(1735 – 1820)
James Keir was a man of many trades, a distinguished chemist, industrialist, author, translator, geologist, metallurgist, and military captain, although he is best remembered for having invented modern-day soap and for revolutionizing the Stourbridge Glass Industry and the Soho Company. He was born in Stirlingshire, Scotland on September 29, 1735 to a family of 18. His parents, John Keir and Magdaline Lind, came from families of considerable wealth and political influence. He went to a public high school in Edinburgh from 1742 to 1748, although finished his schooling privately. He took classes in medicine and chemistry at the University of Edinburgh until 1757, at which time he dropped out to join the West Indies militia. He served in the 61st foot alongside another Scotsman, Alexander Blair, whom he later partnered with in 1778 to create Tipton Chemical Works, a soap manufacturer that produced nitric and hydrochloric acids, red and white lead, and alkali, among other chemicals. Blair was a co-investor in Dr. Charles Irving’s scheme of 1776, which sought to establish a plantation to produce castor oil and cotton on the British-controlled Mosquito Shore, south of Cabo Gracias a Dios on the Rio Grande de Matagalpa. Blair’s interest in castor oil likely stemmed from its use in the manufacturing of soap. Blair and Irving hired Gustavus Vassa as the overseer of the Mosquito Shore project, hoping that his fluency in Igbo would help them recruit West African captives to work on the plantation. At the time, Vassa thought that slavery could be reformed and apparently believed that Irving’s plantation could provide enslaved Africans with ameliorated conditions and the opportunity to achieve emancipation. However, Vassa became disillusioned and abandoned the project in June of 1776. It is unknown if Keir and Vassa ever met.
In 1766, eager for intellectual stimulation, Keir began translating Pierre-Joseph Macquer’s Dictionnarie de Chymie. He published the first English edition, Dictionary of Chemistry, in 1771 and the second edition in 1777. He served in the army until 1768, at which time he resigned his commission as a captain to pursue a career in chemistry and philosophy.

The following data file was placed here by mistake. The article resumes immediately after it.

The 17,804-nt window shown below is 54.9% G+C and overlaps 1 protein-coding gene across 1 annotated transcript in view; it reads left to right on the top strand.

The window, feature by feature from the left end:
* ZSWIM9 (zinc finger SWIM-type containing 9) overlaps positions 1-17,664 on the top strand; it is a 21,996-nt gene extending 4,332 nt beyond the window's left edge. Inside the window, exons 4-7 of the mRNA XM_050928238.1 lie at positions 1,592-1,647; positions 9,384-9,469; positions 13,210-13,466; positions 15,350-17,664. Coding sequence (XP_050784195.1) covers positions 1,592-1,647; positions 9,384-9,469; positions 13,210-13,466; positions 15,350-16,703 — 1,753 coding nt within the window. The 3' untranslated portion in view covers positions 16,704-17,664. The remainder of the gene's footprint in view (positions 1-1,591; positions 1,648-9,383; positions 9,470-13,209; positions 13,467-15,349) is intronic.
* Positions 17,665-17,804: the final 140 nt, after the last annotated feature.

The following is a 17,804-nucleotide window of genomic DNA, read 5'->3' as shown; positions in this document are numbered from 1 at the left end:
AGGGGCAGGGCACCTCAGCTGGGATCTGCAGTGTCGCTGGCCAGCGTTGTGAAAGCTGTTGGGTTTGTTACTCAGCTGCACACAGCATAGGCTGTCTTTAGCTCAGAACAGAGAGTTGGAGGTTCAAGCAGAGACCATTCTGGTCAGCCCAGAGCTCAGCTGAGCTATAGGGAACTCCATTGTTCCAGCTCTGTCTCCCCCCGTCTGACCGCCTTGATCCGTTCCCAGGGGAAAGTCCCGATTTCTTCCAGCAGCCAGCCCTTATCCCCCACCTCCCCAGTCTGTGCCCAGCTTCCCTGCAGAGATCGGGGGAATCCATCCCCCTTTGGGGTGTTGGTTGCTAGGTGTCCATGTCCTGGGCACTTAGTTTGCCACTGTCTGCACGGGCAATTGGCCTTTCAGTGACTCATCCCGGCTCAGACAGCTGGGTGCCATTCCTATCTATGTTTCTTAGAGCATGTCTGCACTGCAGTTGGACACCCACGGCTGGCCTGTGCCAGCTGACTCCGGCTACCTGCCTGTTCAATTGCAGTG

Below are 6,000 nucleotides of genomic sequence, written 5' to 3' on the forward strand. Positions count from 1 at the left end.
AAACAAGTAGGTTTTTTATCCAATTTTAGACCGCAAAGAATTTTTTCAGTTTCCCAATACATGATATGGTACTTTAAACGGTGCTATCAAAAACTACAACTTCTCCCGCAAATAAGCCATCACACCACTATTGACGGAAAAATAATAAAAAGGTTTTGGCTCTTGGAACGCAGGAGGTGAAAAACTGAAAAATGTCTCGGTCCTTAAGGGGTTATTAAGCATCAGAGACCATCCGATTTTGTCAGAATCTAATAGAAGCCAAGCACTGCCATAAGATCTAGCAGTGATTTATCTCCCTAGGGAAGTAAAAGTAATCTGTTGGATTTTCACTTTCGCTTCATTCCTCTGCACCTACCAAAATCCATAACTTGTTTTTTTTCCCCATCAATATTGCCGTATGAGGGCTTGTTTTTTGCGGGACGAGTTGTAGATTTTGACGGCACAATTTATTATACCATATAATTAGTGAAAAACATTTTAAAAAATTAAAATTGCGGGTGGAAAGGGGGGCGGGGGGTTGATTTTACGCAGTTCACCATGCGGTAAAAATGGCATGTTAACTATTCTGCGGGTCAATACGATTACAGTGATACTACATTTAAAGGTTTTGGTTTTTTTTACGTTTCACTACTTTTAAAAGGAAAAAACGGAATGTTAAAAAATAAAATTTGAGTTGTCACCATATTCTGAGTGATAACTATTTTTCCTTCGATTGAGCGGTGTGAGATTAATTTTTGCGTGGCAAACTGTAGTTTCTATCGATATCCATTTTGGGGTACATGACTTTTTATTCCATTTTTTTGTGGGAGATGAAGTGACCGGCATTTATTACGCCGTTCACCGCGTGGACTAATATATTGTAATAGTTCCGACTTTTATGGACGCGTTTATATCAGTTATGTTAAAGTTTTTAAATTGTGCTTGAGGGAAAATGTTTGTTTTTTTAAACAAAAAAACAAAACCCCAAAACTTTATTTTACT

In the early 1770s, he moved to the West Midlands to seek out industrial opportunities. During this time, his childhood friend, Erasmus Darwin, a physician at Litchfield, introduced him to the Lunar Society of Birmingham, a dinner club and informal learning society, whose members included prominent industrialists and intellectuals, such as Matthew Boulton, James Watt, and Josiah Wedgwood. Keir was an ambitious businessman and in 1770 partnered with his cousin to produce metal ship parts for the British Navy, which saw him board a ship bound for Antigua. On October 10, 1771, he married Susanna Harvey with whom he had two children, a son who died as a young boy and a daughter named Amelia. In 1772, he took over operations of Holloway End Glasshouse in Amblecote, with the help of two other aspiring industrialists, Samuel Skey and ‘old’ John Taylor. The glass manufactory supplied a variety of products including window glass, chemical wares, decanters, and wine glasses. The nature of this business allowed him to make a number of observations concerning the crystallization of glass, which he published in the Royal Society’s Philosophical Transactions in 1776 and in an article titled, Observations on the Crystallization of Glass. While working at the glasshouse, he experimented with the production of alkali, a desirable commodity used for bleaching, dyeing, and soap making. His discovery that the waste sulphates of potash and soda could be converted into alkali led to another business venture in 1778, Tipton Chemical Works, with his army friend, Alexander Blair. The manufactory was located along the Birmingham Canal at the former site of Bloomsmithy Mill, in an area later referred to as Black Country due to the heavy pollution from the concentration of factories and coal mines in the region. The location was advantageous due to the close proximity of inexpensive fuel sources and the convenience of the canal. Tipton Chemical Works quickly became Keir’s greatest accomplishment, producing an estimated 1 million pounds of soap a year, a scale of operations in the late 18th century exceeded only by the Soho Company.